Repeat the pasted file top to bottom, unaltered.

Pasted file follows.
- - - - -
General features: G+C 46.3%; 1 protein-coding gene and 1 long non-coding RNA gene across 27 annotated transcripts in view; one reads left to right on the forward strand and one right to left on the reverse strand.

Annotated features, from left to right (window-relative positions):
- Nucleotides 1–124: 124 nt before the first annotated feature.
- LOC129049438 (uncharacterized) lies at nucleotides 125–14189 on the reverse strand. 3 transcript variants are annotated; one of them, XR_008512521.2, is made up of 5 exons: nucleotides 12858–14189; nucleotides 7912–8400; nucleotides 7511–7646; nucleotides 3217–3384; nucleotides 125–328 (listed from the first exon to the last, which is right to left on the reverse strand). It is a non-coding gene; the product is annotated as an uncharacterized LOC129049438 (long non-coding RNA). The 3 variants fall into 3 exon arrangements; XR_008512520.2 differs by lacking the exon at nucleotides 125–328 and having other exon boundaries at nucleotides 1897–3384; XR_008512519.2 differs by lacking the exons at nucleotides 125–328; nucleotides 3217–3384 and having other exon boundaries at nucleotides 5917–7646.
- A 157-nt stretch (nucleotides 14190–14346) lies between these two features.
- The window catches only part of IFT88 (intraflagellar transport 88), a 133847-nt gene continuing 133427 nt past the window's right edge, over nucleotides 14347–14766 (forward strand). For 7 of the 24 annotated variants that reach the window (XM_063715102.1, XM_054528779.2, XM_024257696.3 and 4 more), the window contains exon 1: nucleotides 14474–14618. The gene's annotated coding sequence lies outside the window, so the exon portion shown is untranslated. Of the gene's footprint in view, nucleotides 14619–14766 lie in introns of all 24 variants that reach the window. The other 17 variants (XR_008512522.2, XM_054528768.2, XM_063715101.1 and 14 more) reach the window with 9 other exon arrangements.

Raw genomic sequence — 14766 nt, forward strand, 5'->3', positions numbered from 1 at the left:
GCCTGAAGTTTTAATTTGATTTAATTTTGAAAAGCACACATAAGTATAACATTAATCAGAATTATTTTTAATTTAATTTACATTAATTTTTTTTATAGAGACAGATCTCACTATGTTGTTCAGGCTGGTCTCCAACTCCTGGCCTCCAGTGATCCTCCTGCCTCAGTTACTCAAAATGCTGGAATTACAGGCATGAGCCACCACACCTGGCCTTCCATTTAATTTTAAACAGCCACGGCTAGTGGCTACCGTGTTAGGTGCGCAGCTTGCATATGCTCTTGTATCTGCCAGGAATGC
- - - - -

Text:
General features: G+C 46.3%; 1 protein-coding gene and 1 long non-coding RNA gene across 27 annotated transcripts in view; one reads left to right on the forward strand and one right to left on the reverse strand.

Annotated features, from left to right (window-relative positions):
- Nucleotides 1–124: 124 nt before the first annotated feature.
- LOC129049438 (uncharacterized) lies at nucleotides 125–14189 on the reverse strand. 3 transcript variants are annotated; one of them, XR_008512521.2, is made up of 5 exons: nucleotides 12858–14189; nucleotides 7912–8400; nucleotides 7511–7646; nucleotides 3217–3384; nucleotides 125–328 (listed from the first exon to the last, which is right to left on the reverse strand). It is a non-coding gene; the product is annotated as an uncharacterized LOC129049438 (long non-coding RNA). The 3 variants fall into 3 exon arrangements; XR_008512520.2 differs by lacking the exon at nucleotides 125–328 and having other exon boundaries at nucleotides 1897–3384; XR_008512519.2 differs by lacking the exons at nucleotides 125–328; nucleotides 3217–3384 and having other exon boundaries at nucleotides 5917–7646.
- A 157-nt stretch (nucleotides 14190–14346) lies between these two features.
- The window catches only part of IFT88 (intraflagellar transport 88), a 133847-nt gene continuing 133427 nt past the window's right edge, over nucleotides 14347–14766 (forward strand). For 7 of the 24 annotated variants that reach the window (XM_063715102.1, XM_054528779.2, XM_024257696.3 and 4 more), the window contains exon 1: nucleotides 14474–14618. The gene's annotated coding sequence lies outside the window, so the exon portion shown is untranslated. Of the gene's footprint in view, nucleotides 14619–14766 lie in introns of all 24 variants that reach the window. The other 17 variants (XR_008512522.2, XM_054528768.2, XM_063715101.1 and 14 more) reach the window with 9 other exon arrangements.

Raw genomic sequence — 14766 nt, forward strand, 5'->3', positions numbered from 1 at the left:
GCCTGAAGTTTTAATTTGATTTAATTTTGAAAAGCACACATAAGTATAACATTAATCAGAATTATTTTTAATTTAATTTACATTAATTTTTTTTATAGAGACAGATCTCACTATGTTGTTCAGGCTGGTCTCCAACTCCTGGCCTCCAGTGATCCTCCTGCCTCAGTTACTCAAAATGCTGGAATTACAGGCATGAGCCACCACACCTGGCCTTCCATTTAATTTTAAACAGCCACGGCTAGTGGCTACCGTGTTAGGTGCGCAGCTTGCATATGCTCTTGTATCTGCCAGGAATGC